Penguin and Panda are still at large
Panda 4.2 was released in July to roll out over an undefined number of months and although Gary Illyes successfully misled us into believing that a new Penguin update would occur before the end of 2015, this can still be expected to roll out in early 2016. Both of these updates are rather long in the tooth now with their first iterations being released in 2011 and 2012 respectively but remain incredibly relevant to those who are still focussed on archaic practices like keyword density and link building. Both updates are getting closer to making adjustments in real time which will mean that webmasters do not have to wait till the next update to regain rankings. The voracious Panda and Penguin will continue to haunt the dreams of those treading close to, or indeed within, the dark lands of Black Hat SEO and Google will not cease in arming their indomitable digital creatures with the latest tools needed to continue their crusade on spam. There were no excuses in 2015 and there will be none to be had in 2016, focussing on real human beings is the best way to avoid their watching eyes.
Rankbrain represented a significant step by Google towards a more real time adjustment of its algorithm via machine learning (or a reasonably basic form of AI). Essentially Rankbrain is an add on to Google’s core algorithm (a.k.a Hummingbird) which deals with the 15% of daily searches which have never before been seen. Rankbrain allows Google to provide better results for these unique queries through constant machine learning, identification of synonyms and better understanding of core meanings within longer tail search queries. In plain English this means that Google will constantly be improving its ability to provide the best results for complex search terms. The direct impact for SEO is on content creation – ensuring that your content provides the very best answers to queries. Unsurprisingly this can be distilled back to the point of quality and value for the user. Google have stated that Rankbrain, whilst a new addition, is considered to be the 3rd most important ranking signal for its organic search results.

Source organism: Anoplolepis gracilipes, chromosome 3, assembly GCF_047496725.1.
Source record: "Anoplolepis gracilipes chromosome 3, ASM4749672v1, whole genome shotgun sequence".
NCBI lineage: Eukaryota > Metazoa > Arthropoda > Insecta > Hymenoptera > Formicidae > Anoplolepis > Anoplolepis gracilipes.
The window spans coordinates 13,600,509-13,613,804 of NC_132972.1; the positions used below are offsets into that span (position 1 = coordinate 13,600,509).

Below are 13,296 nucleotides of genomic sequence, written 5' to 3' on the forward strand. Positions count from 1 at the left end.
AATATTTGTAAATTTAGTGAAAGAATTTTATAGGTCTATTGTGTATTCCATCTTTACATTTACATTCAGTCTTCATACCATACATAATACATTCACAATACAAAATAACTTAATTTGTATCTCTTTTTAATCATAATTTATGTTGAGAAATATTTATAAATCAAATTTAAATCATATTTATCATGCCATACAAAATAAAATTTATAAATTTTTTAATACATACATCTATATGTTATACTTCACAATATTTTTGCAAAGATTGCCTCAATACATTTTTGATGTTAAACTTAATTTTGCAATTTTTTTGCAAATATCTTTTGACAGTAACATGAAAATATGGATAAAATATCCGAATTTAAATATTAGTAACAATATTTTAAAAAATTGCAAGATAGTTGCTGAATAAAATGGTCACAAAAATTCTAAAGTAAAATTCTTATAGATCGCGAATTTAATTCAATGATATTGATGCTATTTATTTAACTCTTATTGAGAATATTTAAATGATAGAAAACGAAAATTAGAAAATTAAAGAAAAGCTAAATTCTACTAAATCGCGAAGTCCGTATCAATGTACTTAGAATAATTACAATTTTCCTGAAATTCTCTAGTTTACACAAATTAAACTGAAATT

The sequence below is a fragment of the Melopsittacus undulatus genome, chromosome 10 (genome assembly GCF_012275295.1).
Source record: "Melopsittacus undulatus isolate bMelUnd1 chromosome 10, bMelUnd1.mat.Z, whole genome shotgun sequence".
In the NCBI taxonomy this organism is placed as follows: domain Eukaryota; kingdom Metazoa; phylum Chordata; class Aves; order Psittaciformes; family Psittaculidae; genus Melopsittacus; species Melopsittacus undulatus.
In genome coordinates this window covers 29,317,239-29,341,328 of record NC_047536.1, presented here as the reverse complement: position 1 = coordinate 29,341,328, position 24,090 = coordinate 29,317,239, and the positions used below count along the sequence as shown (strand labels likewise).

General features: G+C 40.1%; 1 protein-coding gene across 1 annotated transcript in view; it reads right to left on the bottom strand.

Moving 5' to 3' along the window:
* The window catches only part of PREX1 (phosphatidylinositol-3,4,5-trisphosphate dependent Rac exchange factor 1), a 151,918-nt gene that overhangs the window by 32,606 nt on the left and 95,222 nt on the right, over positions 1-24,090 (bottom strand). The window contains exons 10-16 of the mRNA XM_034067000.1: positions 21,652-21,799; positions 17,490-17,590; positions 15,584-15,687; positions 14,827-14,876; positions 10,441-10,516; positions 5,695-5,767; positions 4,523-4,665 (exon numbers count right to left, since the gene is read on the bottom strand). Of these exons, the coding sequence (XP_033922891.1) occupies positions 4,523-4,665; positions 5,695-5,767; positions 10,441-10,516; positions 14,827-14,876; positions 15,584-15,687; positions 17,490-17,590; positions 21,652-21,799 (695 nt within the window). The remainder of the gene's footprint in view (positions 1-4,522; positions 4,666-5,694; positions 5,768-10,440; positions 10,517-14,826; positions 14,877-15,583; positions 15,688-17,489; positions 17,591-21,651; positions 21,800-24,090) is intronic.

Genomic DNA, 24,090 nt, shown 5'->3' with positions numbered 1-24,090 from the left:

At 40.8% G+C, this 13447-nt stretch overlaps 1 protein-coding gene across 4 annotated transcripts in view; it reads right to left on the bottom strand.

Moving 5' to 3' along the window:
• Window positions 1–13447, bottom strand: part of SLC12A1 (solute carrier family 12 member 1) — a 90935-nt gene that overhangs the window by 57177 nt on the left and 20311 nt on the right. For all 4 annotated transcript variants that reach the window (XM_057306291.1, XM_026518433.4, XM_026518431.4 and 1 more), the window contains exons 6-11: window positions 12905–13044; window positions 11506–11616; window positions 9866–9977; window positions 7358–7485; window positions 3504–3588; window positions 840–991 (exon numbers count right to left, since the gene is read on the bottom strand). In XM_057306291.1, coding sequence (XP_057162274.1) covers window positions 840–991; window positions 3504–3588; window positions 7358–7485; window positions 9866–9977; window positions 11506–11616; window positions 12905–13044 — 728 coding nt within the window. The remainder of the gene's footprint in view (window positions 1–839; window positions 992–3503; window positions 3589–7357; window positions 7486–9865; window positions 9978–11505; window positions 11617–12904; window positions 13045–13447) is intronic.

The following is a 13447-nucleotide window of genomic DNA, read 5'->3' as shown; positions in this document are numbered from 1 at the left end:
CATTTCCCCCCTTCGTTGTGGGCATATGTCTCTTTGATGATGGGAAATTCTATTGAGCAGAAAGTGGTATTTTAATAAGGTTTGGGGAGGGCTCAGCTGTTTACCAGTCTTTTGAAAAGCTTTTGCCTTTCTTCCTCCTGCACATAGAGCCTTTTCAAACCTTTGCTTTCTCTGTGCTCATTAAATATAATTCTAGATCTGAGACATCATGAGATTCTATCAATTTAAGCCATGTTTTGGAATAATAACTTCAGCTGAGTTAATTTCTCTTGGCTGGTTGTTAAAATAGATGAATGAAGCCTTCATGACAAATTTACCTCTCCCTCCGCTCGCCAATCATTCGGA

Interestingly, with the promised upcoming Penguin update to assess website’s backlink portfolios in real time, Rankbrain demonstrates that we could potentially have more real time alterations to Google’s algorithm. In previous years if your website was penalised by Panda or Penguin you would have to wait till the next update to regain rankings. This is still the case, but with machine learning now a part of Google it could mean that in 2016 we could see more immediate recovery and also more immediate positive effects from the work that you are putting into your website’s SEO.
Google Search Quality Rater Guidelines Released